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In 3ds Max 2011 Essential Training, author Aaron F. Ross demonstrates how to use this top-tier application for digital content creation, widely used in diverse industries such as architecture, industrial design, motion pictures, games and virtual worlds. This course covers modeling with polygons, curves, and subdivision surfaces, defining surface properties with materials and maps, setting up cameras and lights, animating objects, and final output rendering. Exercise files accompany the course.
Now that I've created my U-Loft Surface, I can edit that shape by editing the Sub-Objects, such as Curve. So you go to Curve Sub-Object mode and select a Curve and transform it, move or rotate. Now as you'll see, as I'm moving that around, my Surface disappears. So if you want to be able to see what you're doing when you're editing a Surface, in this way, then what you want to do is go back up to Object Level, so exit out of any Sub-Object level you may be in and disable this option that says Transform Degrade, because what that's going to do is try to give you a little bit better performance in the Viewport by degrading the quality of the display while you're transforming a Sub-Object.
So in order to see what I'm doing I need to turn this off. Go back to Curve mode and move that around. You can see I'm getting a much better result. And I can select multiple curves as well, could select these two. And it's a little bit hard to see here that this one is actually selected, but you can tell in the Wireframe Views that that curve down there is selected. I can move those both at once, or I can use the Scale Tool, shrink those down, and edit the shape of my NURBS Surface by manipulating the curves.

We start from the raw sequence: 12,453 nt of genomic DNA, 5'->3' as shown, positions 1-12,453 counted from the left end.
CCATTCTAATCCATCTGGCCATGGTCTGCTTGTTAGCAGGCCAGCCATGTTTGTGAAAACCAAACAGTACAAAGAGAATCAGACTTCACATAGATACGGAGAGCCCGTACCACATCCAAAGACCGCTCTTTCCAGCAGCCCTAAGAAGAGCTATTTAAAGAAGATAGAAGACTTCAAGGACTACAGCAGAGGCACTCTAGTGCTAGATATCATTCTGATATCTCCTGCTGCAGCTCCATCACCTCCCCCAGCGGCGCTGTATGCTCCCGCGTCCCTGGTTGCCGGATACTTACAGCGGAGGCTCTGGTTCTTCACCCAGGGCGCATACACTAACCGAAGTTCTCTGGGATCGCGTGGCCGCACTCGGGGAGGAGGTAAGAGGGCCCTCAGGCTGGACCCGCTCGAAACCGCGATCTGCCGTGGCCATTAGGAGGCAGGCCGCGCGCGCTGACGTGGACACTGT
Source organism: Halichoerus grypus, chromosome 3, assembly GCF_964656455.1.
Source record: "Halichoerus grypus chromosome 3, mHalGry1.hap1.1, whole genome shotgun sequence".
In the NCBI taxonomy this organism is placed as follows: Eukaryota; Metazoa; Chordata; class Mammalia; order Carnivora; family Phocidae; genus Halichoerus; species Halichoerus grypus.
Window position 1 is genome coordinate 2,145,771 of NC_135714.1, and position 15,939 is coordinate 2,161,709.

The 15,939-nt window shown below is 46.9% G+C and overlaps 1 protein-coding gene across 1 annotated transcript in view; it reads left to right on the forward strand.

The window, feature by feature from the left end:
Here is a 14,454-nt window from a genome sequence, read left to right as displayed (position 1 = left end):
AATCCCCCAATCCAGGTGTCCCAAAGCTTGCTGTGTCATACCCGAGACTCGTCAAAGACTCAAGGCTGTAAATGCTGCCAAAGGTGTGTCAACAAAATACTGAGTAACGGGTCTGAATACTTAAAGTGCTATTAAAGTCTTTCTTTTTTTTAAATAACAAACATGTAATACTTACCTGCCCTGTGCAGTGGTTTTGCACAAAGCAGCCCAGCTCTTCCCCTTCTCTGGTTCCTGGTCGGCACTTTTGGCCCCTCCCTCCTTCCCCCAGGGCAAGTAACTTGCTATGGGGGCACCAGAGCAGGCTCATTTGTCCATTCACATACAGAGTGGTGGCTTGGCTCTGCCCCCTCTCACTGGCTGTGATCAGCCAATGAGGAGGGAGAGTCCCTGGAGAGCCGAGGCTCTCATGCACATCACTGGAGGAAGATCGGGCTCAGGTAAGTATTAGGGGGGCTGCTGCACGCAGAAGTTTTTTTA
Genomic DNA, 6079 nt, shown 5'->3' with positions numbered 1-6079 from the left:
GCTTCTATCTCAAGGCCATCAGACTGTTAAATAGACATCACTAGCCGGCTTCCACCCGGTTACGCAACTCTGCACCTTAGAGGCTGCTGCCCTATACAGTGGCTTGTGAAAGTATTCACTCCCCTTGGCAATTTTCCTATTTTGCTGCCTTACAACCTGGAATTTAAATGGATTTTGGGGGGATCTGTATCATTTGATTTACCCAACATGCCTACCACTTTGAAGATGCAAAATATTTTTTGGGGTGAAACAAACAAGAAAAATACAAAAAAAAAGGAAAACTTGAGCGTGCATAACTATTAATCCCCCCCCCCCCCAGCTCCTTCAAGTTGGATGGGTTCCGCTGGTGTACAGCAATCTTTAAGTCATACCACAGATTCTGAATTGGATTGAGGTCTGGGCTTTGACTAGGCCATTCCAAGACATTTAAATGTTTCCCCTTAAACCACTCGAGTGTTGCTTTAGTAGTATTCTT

I can also manipulate Curves CVs if I need to fine-tune things. So I can go into Curve CV mode, and I can select a CV on any one of these curves and move that. Maybe I want a straighter line there. I've got more CVs here on these different curves, and I can select those and do some fine-tuning here. Now finally, I also want to have some thickness here at the bottom because currently, as you can see in my Front View, this is sloping down and then just kind of ending at this sort of infinitely thin surface here, and what I need is just a little bit of an extrusion coming down.
So I can create an Extrude Surface to do that. Once again, to create surfaces you need to be in Object mode, not Sub-Object mode, and you'll click on whichever type of surface you want to create, in this case it's Extrude. And then click and drag on a curve to extrude it. So I'll click and drag in there. I'm creating an extrusion. When I'm done making that Extrude I can right-click, and then if I want to change the size of the extrusion I can go to Surface Sub-Object mode, select the Extrude Surface, and you'll see I've got parameters here.
So, for example, I've got the amount of extrudes, so if I only wanted 1 centimeter I could give this a value of -1. That extrudes it downward by 1 centimeter, very nice! So that's a basic introduction to how you can use NURBS to create smooth-flowing curves, and then finally we're going to adjust these surface approximation so we can get different levels of detail.
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